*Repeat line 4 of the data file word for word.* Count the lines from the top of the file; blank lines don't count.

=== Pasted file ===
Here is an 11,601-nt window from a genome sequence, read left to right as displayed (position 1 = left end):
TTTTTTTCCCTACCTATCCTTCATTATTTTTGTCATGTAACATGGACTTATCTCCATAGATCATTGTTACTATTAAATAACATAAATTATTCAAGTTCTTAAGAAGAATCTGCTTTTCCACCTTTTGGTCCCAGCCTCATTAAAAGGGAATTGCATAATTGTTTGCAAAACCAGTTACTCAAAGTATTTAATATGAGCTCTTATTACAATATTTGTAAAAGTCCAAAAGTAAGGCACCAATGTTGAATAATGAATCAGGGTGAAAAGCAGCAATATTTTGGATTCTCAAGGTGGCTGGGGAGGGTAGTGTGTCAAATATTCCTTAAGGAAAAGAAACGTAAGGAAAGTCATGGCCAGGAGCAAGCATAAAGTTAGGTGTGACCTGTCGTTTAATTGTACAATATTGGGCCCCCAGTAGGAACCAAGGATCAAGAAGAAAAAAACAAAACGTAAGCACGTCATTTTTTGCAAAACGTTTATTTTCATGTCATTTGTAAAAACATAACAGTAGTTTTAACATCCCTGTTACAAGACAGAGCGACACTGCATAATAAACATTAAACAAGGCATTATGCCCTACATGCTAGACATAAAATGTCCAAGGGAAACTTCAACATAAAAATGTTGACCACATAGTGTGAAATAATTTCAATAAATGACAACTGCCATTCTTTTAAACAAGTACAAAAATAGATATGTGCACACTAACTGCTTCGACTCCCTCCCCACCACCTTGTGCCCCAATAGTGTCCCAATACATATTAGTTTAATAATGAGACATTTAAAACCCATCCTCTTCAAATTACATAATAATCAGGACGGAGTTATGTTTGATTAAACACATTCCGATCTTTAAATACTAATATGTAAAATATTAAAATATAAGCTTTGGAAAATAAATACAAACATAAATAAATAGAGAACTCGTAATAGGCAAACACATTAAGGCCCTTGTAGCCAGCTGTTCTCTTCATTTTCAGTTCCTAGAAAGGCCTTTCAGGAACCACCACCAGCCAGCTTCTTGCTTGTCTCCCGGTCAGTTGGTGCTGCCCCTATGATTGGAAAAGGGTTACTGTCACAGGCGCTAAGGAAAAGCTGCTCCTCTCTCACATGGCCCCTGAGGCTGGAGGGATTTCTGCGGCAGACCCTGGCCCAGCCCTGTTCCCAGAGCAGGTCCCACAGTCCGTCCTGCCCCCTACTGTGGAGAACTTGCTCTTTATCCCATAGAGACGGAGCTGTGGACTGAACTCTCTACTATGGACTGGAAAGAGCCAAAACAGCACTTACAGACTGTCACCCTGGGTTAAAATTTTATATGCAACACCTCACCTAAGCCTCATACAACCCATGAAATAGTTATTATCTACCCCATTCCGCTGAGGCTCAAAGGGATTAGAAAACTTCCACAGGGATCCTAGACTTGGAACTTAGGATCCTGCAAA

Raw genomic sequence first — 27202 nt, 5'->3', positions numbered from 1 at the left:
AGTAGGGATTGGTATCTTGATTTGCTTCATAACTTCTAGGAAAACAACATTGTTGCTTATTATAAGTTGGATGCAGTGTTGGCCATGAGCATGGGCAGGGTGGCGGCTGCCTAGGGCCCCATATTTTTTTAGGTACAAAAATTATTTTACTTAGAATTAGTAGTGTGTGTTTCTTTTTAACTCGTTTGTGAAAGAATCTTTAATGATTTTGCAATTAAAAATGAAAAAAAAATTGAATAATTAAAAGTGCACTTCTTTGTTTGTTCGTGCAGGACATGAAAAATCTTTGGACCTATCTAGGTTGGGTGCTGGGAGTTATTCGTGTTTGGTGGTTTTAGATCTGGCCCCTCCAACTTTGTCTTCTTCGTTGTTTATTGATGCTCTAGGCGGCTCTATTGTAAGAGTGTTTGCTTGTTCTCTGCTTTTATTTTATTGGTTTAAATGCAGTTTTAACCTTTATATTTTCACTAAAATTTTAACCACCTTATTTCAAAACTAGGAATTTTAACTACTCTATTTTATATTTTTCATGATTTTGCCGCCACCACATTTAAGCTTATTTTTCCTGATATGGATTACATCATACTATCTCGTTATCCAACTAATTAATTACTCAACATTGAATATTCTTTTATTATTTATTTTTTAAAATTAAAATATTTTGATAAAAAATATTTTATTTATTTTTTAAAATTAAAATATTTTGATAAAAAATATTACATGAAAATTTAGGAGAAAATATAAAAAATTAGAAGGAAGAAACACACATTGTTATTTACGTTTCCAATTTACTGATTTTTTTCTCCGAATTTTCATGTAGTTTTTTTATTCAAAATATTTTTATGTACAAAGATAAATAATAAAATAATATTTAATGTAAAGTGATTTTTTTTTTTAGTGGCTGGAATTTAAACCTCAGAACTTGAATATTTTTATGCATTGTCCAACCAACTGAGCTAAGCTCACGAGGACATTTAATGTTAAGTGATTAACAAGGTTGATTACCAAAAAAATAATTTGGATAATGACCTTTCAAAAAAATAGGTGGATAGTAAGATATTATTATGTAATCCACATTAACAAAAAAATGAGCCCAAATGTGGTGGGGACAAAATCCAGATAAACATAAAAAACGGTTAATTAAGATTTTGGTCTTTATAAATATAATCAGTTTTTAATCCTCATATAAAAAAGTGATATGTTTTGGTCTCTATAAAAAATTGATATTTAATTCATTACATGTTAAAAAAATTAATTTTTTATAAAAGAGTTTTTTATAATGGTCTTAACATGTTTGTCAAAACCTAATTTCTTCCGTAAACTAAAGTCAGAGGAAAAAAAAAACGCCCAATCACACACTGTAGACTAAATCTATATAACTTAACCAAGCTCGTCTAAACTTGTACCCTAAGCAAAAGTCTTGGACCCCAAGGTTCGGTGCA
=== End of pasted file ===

AGTAGGGATTGGTATCTTGATTTGCTTCATAACTTCTAGGAAAACAACATTGTTGCTTATTATAAGTTGGATGCAGTGTTGGCCATGAGCATGGGCAGGGTGGCGGCTGCCTAGGGCCCCATATTTTTTTAGGTACAAAAATTATTTTACTTAGAATTAGTAGTGTGTGTTTCTTTTTAACTCGTTTGTGAAAGAATCTTTAATGATTTTGCAATTAAAAATGAAAAAAAAATTGAATAATTAAAAGTGCACTTCTTTGTTTGTTCGTGCAGGACATGAAAAATCTTTGGACCTATCTAGGTTGGGTGCTGGGAGTTATTCGTGTTTGGTGGTTTTAGATCTGGCCCCTCCAACTTTGTCTTCTTCGTTGTTTATTGATGCTCTAGGCGGCTCTATTGTAAGAGTGTTTGCTTGTTCTCTGCTTTTATTTTATTGGTTTAAATGCAGTTTTAACCTTTATATTTTCACTAAAATTTTAACCACCTTATTTCAAAACTAGGAATTTTAACTACTCTATTTTATATTTTTCATGATTTTGCCGCCACCACATTTAAGCTTATTTTTCCTGATATGGATTACATCATACTATCTCGTTATCCAACTAATTAATTACTCAACATTGAATATTCTTTTATTATTTATTTTTTAAAATTAAAATATTTTGATAAAAAATATTTTATTTATTTTTTAAAATTAAAATATTTTGATAAAAAATATTACATGAAAATTTAGGAGAAAATATAAAAAATTAGAAGGAAGAAACACACATTGTTATTTACGTTTCCAATTTACTGATTTTTTTCTCCGAATTTTCATGTAGTTTTTTTATTCAAAATATTTTTATGTACAAAGATAAATAATAAAATAATATTTAATGTAAAGTGATTTTTTTTTTTAGTGGCTGGAATTTAAACCTCAGAACTTGAATATTTTTATGCATTGTCCAACCAACTGAGCTAAGCTCACGAGGACATTTAATGTTAAGTGATTAACAAGGTTGATTACCAAAAAAATAATTTGGATAATGACCTTTCAAAAAAATAGGTGGATAGTAAGATATTATTATGTAATCCACATTAACAAAAAAATGAGCCCAAATGTGGTGGGGACAAAATCCAGATAAACATAAAAAACGGTTAATTAAGATTTTGGTCTTTATAAATATAATCAGTTTTTAATCCTCATATAAAAAAGTGATATGTTTTGGTCTCTATAAAAAATTGATATTTAATTCATTACATGTTAAAAAAATTAATTTTTTATAAAAGAGTTTTTTATAATGGTCTTAACATGTTTGTCAAAACCTAATTTCTTCCGTAAACTAAAGTCAGAGGAAAAAAAAAACGCCCAATCACACACTGTAGACTAAATCTATATAACTTAACCAAGCTCGTCTAAACTTGTACCCTAAGCAAAAGTCTTGGACCCCAAGGTTCGGTGCA